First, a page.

Nature or Nurture?

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Which has the greatest effect when it comes to the cause of disease? Although only a few statistical studies try to answer this question, one recent study suggests that about 5% of obesity is caused by genetics. That means 95% of the overweight problem is a result of environment – cultural patterns, economic constraints, formal and informal educational levels, health intervention awareness, parental modeling, social pressures, advertising and personal choices.

This is an amazing statistic – especially when so many overweight people tend to say: “It runs in my family.” So we have to ask: “What runs in the family? Genetics or habit patterns? Are these problems from the gene pool or from cultivated cultural/familial choice patterns?”

Clearly, most of the problem lies with the habits we have learned, not the DNA we were born with.

Although there are no other similar measurable statistics for the most common diseases, it is easy to understand that the same magnitude of effect (5-20%) is the probable contribution. Like obesity, most common deadly diseases – heart disease, stroke, cancer, diabetes II, metabolic syndrome, arthritis, mental illness – are multifactorial. That means they are caused by different components, and genetics is only one of them.

Very few diseases (Huntington’s chorea comes to mind) which are 100% caused by genetics. In fact, no major diseases have genetics as the overwhelming cause. Do some people have a greater genetic tendency to have hypertension, obesity, ovarian cancer, diabetes or heart disease than others? Do some people have to work harder at avoiding these problems? Yes, but the majority of those with a genetic predisposition for these diseases don’t actually manifest the disease – because their lifestyle choices have improved their chances of avoiding it.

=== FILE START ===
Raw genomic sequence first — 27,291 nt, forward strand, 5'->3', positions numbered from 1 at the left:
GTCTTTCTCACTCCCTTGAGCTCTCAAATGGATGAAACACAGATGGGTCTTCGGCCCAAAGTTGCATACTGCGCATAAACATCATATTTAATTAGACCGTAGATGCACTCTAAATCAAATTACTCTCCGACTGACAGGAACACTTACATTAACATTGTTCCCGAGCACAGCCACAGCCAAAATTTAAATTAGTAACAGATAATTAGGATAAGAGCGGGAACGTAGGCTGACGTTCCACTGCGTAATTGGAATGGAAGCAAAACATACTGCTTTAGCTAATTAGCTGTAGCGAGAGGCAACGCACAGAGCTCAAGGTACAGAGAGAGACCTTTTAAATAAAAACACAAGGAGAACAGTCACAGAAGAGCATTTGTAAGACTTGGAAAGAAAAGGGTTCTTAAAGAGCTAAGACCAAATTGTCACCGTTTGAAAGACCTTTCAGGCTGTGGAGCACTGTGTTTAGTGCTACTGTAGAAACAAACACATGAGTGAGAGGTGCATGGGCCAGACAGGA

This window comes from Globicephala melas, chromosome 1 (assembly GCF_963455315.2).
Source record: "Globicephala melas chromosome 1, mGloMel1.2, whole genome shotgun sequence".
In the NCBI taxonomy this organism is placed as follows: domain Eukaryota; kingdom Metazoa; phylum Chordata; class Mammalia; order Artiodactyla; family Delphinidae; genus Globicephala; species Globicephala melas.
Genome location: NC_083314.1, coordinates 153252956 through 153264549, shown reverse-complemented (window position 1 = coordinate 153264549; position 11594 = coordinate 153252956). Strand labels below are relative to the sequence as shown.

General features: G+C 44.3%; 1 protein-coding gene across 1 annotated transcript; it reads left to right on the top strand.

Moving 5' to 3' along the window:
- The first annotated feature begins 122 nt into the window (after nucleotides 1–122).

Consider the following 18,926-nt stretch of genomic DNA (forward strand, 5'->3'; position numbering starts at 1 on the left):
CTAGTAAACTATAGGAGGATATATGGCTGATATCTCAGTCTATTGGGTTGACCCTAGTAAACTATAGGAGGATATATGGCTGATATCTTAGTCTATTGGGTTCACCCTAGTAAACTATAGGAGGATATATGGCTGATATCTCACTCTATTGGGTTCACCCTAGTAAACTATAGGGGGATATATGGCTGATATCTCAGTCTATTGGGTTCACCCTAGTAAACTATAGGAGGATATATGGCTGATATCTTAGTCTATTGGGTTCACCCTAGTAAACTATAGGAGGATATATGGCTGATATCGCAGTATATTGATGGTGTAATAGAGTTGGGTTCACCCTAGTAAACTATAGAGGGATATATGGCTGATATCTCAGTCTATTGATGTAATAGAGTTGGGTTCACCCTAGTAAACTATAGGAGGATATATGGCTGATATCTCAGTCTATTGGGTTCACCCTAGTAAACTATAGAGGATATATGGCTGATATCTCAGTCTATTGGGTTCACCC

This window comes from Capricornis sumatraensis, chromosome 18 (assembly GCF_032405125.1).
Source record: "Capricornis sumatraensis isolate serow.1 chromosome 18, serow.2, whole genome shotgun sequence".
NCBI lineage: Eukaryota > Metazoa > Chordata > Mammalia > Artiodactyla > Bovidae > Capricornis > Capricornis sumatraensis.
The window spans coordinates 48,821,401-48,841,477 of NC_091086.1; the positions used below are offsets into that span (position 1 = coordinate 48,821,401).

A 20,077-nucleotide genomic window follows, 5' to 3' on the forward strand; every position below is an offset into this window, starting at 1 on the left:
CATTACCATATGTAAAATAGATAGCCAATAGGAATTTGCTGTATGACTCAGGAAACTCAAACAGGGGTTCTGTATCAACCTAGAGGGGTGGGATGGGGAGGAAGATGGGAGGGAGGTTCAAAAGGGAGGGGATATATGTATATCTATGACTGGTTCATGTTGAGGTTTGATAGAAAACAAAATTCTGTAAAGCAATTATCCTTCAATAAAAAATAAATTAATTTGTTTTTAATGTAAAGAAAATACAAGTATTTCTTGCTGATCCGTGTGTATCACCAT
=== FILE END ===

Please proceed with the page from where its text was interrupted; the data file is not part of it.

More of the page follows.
“The devil made me do it!” The famous laugh line of a 1970’s comedian points out how we love to blame our choices on someone else, anyone except ourselves. Funny? Yes, until a disease process sets in.

Even more attention-getting is the new understanding that lifestyle choices can affect our genes, causing some to switch on and others to switch off, setting a new genetic pattern which can be passed on to succeeding generations. Our genetics are not chiseled in stone; they are affected by our lifestyle choices.

Don’t be a victim of your genetic code. For the most part, genetics plays only a small part in your risk of contracting one of the major diseases. Just because you have a genetic predisposition for a particular disease generally does not mean that you are doomed to get it.

Lifestyle choices are far more powerful than genetics and can even modify the genetics that you pass on to your children. In fact, your lifestyle choices have a much higher impact on your children than the genes you pass to them.

If you make good lifestyle choices, someday your children will thank you.

Author

Max Wayne Hammonds was born Aug 3, 1943, in northeastern Indiana, in the county hospital in Wabash. He attended high school and college in his home town of North Manchester and attended Indiana University Medical School in Indianapolis. Following an internship in South Bend, IN and a year of flight medicine in the Air Force, he took a residency in anesthesiology at Wilford Hall Medical Center at Lackland Air Force Base in San Antonio, TX.